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Primary Sources: Home

TCC Library

What are Primary Sources?

Primary sources are the first hand evidence left behind by participants or observers at the time of events. Primary sources originate in the time period that you are studying.

Types of Primary Sources


Newspapers, magazines, court decisions, letters, diaries/journals, government documents, treaties, memoirs, autobiographies, maps, posters, eye witness accounts, statistics, cartoons, emails, transcripts, digital book collections, personal records, vital records

Oral Recordings of interviews, music, speeches
Visual   Photography, film, paintings, drawings, maps
Relics or Artifacts Clothing, furniture, tools, inventions, pottery, crafts, coins, sculpture

Difference Between Primary and Secondary Sources

Primary Sources

"A primary source provides direct or firsthand evidence about an event, object, person, or work of art. Primary sources include historical and legal documents, eyewitness accounts, results of experiments, statistical data, pieces of creative writing, audio and video recordings, speeches, and art objects. Interviews, surveys, fieldwork, and Internet communications via email, blogs, listservs, and newsgroups are also primary sources. In the natural and social sciences, primary sources are often empirical studies—research where an experiment was performed or a direct observation was made. The results of empirical studies are typically found in scholarly articles or papers delivered at conferences.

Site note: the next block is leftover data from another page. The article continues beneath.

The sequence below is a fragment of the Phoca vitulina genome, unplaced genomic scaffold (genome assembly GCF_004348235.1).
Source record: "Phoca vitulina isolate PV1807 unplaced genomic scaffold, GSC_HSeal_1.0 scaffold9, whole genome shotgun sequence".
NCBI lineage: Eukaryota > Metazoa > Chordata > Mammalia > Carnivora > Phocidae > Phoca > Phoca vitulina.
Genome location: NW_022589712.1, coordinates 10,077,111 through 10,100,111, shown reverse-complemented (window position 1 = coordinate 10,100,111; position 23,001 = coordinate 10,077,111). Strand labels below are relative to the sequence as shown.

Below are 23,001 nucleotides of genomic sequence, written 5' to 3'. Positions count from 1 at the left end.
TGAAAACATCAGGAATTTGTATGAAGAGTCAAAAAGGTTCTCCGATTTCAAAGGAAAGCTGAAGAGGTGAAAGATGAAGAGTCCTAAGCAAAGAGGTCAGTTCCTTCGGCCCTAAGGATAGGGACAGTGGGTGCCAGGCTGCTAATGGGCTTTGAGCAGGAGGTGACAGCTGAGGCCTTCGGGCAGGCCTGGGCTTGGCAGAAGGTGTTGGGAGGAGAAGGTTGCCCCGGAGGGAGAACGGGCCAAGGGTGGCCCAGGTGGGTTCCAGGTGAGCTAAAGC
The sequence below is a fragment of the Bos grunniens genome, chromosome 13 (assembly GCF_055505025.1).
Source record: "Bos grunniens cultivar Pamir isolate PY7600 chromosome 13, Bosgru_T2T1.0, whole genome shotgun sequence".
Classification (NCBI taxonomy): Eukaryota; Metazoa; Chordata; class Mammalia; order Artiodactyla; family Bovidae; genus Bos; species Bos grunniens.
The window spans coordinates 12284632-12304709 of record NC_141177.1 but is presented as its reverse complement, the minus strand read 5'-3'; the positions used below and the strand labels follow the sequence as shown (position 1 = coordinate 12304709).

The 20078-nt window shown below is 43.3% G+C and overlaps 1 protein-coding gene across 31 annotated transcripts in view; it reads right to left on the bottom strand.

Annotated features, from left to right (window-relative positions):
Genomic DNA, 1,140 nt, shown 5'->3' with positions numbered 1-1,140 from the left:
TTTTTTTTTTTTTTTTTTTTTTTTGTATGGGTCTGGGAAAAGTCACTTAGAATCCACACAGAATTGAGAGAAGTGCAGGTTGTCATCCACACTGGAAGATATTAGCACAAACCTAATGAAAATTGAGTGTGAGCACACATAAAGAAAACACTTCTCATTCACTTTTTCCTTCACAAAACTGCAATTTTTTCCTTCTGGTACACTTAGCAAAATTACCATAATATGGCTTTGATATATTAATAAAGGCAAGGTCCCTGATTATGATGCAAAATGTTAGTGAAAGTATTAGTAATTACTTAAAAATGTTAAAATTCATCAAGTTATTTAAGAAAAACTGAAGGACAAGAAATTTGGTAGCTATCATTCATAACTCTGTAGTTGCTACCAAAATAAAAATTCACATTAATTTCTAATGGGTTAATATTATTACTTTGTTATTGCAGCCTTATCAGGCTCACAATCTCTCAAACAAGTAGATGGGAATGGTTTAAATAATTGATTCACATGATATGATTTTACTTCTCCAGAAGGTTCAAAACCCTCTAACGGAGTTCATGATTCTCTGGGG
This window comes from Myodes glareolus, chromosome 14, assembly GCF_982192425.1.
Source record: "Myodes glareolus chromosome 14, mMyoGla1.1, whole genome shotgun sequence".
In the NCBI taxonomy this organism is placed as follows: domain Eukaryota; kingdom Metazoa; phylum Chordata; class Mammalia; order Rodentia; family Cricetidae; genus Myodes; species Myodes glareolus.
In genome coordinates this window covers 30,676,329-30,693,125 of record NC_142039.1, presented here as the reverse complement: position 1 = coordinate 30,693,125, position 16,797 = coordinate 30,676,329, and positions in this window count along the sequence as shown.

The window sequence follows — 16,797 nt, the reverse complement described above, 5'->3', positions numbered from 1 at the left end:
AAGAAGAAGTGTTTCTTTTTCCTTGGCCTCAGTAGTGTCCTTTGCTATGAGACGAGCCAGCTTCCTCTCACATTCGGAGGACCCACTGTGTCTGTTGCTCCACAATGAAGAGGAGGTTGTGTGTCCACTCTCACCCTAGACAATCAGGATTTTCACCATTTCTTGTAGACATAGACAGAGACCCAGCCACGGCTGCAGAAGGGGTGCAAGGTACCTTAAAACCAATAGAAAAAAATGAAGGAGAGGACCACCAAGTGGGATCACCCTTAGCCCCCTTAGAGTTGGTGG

Secondary Sources

Secondary sources describe, discuss, interpret, comment upon, analyze, evaluate, summarize, and process primary sources. Secondary source materials can be articles in newspapers or popular magazines, book or movie reviews, or articles found in scholarly journals that discuss or evaluate someone else's original research."  Ithaca College Library

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Christie Bradley
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